Instead, offer sincere praise for the firm and those with whom you worked. Prepare yourself beforehand by focusing on several positive aspects of your workplace, and mention them liberally when the opportunity arises. Even if favorite aspects were, say, the great lunches, or humorous stories told over coffee, better to mention those than to harp on disappointments or shortcomings. (These, you are already addressing by moving on to greener pastures.) You want to be perceived as a positive, constructive individual in forward motion. People will remember your last impression. Make it your best performance. You may want to tell your boss something like:

“I need to discuss something with you if you have a moment. I’ve been made an exceptional offer by another firm, and I’ve decided to accept it. My wife and I have given this opportunity a lot of thought. As much as I’d like to advance within this company, we feel the new opportunity is in our best long-term interest. We deeply appreciate all you and the firm have done for me here. I don’t think I would have been presented this exceptional opportunity if not for your support and leadership. I want to thank you. I hope I can leave with your good wishes. You’ve been a friend as well as a boss.”

Butter them up. Suck it up. Whatever you have to do. Make it positive just this one last time.  If probed for more information, you may want to claim that there is nothing else to say right now. Simply communicate that you are leaving a good opportunity for an even better one which suits your aspirations.

THE WRITTEN RESIGNATION

Written resignations give you the time to effectively prepare what you wish to communicate, and give you greater control over your delivery of the message. You can’t be thrown off-track by an unexpected remark as can happen during a confrontational conversation. A written resignation also reinforces the fact that you are really leaving and are not simply threatening in order to renegotiate your position. Also, there is something permanent about the written word which often circumvents interrogation.

Under no circumstance should you state any dissatisfactions with the firm or individuals. Not only is it good manners to stress the positive when leaving but, items in your personal file may long outlast the individuals and circumstances responsible for your dissatisfaction. You never know when your path will cross those of your former colleagues.

To keep your resignation short, simple and positive, you may want to write something like:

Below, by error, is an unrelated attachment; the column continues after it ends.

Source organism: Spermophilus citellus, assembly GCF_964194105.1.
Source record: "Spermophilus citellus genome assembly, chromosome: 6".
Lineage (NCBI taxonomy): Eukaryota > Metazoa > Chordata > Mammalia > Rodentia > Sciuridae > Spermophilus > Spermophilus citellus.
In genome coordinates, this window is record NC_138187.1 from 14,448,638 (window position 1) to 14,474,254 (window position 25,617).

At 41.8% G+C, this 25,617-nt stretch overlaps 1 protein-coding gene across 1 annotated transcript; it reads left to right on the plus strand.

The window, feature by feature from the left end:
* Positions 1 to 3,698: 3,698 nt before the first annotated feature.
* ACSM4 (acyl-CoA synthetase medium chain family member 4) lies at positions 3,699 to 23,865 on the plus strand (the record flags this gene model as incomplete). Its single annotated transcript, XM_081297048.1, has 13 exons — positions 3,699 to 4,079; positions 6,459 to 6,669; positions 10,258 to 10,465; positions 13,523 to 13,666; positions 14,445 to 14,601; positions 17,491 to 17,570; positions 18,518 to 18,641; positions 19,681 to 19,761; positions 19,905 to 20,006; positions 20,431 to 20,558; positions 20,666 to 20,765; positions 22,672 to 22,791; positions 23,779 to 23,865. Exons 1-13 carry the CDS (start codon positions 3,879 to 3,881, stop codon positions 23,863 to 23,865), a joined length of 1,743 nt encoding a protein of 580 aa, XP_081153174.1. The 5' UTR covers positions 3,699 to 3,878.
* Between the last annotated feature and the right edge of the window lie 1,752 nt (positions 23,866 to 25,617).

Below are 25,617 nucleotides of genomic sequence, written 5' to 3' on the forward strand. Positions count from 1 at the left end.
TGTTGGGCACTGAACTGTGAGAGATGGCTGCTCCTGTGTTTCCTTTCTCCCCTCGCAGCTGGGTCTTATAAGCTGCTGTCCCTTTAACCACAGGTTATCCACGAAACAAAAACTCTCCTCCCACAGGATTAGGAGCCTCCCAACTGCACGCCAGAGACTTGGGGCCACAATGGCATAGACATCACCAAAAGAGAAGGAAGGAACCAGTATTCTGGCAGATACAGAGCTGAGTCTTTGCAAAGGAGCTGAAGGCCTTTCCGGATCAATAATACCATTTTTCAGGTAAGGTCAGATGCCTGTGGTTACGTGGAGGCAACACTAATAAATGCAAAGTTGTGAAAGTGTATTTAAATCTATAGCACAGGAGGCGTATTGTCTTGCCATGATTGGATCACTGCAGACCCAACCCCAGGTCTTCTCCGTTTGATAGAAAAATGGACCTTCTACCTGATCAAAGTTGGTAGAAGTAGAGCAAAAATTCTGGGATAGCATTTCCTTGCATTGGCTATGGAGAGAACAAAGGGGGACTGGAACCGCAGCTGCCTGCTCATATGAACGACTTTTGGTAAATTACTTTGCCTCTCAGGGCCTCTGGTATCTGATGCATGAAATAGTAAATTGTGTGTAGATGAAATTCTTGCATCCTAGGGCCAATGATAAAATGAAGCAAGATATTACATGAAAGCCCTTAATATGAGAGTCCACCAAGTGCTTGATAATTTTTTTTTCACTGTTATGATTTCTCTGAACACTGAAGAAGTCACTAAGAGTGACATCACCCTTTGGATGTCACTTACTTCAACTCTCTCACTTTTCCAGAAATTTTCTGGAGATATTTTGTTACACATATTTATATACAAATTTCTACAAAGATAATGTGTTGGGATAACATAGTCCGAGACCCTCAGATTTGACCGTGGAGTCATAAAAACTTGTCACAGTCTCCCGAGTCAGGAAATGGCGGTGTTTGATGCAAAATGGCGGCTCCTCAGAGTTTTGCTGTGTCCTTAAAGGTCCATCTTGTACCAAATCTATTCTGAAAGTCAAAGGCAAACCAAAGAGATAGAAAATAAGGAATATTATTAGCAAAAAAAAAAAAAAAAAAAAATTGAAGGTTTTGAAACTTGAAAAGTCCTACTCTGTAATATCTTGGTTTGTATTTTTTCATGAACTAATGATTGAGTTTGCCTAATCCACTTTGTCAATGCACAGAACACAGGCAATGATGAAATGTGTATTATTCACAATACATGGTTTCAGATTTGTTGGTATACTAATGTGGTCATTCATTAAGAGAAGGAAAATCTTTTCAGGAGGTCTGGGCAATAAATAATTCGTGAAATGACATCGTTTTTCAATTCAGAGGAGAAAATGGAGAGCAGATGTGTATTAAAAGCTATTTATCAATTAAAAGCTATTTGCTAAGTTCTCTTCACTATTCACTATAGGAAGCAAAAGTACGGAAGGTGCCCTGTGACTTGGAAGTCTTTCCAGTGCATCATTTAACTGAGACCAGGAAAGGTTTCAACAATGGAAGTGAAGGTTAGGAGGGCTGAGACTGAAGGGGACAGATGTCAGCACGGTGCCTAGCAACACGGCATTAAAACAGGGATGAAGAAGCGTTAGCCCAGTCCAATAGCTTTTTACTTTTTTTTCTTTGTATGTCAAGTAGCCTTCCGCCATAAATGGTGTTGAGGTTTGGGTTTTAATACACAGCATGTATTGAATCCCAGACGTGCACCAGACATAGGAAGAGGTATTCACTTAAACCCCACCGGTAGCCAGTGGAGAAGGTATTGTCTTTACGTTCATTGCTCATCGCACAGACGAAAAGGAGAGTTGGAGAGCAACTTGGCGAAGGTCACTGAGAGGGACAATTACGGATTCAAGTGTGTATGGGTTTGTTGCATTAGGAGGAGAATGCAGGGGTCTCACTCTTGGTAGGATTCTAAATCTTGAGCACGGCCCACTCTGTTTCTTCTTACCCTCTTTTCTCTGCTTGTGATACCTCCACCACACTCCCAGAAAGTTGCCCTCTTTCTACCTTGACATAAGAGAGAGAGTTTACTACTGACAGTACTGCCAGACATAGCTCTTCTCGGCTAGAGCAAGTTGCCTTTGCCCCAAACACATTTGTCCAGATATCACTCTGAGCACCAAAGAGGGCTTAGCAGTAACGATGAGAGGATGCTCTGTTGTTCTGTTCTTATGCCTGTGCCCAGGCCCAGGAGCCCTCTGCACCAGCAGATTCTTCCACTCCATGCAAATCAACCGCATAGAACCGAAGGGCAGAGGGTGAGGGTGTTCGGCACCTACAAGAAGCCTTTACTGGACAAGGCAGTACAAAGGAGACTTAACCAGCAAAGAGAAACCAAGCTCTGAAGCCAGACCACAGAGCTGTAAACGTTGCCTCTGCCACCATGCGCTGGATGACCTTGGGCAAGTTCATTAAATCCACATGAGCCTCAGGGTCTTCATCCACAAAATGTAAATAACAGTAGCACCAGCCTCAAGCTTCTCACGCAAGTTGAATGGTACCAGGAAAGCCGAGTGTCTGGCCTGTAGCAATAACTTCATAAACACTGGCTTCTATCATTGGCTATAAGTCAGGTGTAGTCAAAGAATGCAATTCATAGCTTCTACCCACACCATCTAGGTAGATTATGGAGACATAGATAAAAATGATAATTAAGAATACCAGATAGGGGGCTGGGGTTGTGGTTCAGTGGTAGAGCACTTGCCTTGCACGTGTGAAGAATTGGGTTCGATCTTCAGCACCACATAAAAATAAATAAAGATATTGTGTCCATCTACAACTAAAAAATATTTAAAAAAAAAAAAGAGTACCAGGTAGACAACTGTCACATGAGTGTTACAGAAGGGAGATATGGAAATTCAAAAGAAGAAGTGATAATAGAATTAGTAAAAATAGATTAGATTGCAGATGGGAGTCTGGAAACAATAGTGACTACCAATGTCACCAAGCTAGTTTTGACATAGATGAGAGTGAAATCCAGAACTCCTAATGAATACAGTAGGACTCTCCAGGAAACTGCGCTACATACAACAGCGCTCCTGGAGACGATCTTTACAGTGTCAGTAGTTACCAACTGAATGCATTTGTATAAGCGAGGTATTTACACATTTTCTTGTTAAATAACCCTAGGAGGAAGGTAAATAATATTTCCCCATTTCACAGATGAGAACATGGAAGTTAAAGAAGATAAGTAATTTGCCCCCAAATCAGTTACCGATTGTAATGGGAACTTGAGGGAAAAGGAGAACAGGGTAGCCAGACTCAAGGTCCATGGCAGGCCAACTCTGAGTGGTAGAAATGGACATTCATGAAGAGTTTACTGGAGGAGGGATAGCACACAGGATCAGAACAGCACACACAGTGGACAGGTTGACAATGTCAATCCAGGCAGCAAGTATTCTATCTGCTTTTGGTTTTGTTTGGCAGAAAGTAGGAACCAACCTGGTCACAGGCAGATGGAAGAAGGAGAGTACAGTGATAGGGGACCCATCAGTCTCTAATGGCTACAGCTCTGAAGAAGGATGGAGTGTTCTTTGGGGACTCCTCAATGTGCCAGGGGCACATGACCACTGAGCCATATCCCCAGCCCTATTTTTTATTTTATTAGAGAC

“Dear ,

I want to thank you for all you have done for me here at [Company]. It’s been a pleasure working with you, and representing the company as your [job title].

After careful consideration, I have accepted a position with another company that is more in line with my career goals. Although I consider my past and present relationship with [Company] to be very beneficial, my decision is firm.. Therefore, I must submit my resignation effective [Date] (i.e., Monday, January 14th).

During the remainder of my stay, I will continue to conduct my work professionally and efficiently, and do all that I can to minimize the effects of my departure.

I wish [Company] continued success, and I want to thank you for allowing me to be a part of your team. Please fee free to contact me at any time if I can be of further assistance in helping with a smooth transition.

Sincerely,

[Your Name]

Letters get filed and passed around to explain what happened, reducing the call for endless orations on the same subject. They also dispel any perceived ambivalence in your behavior during this delicate time.

LEAVE ON THE RIGHT NOTE

Before leaving the firm, take time to speak with each of your support staff, peers, executive personnel and others with whom you’ve worked. To the extent practical, clear up any unfinished business. Be sensitive to others’ reactions and keep your conversations positive and constructive.

Some people may naturally express their own discontentment and may egg you on to agree with them. Don’t! Your name WILL come up the next time they make a complaint. “Well, Bob left because…” Instead, express your appreciation and tell your colleagues you’ll miss them. A little time spent nurturing relationships before leaving for your new job will go a long way to build support for your future.

Also keep in mind that it is professional courtesy to give your employer ample notice to help them prepare for your departure – typically 2 to 4 weeks. However, you should try to get out as soon as possible to avoid recurring invitations to tell your story, and to avoid having to deal with the frustrations and pressures at the job as the firm adjusts to your leaving. Offer two or three weeks but actively seek to minimize the number of days you have left.

©Tom Keoughan 2016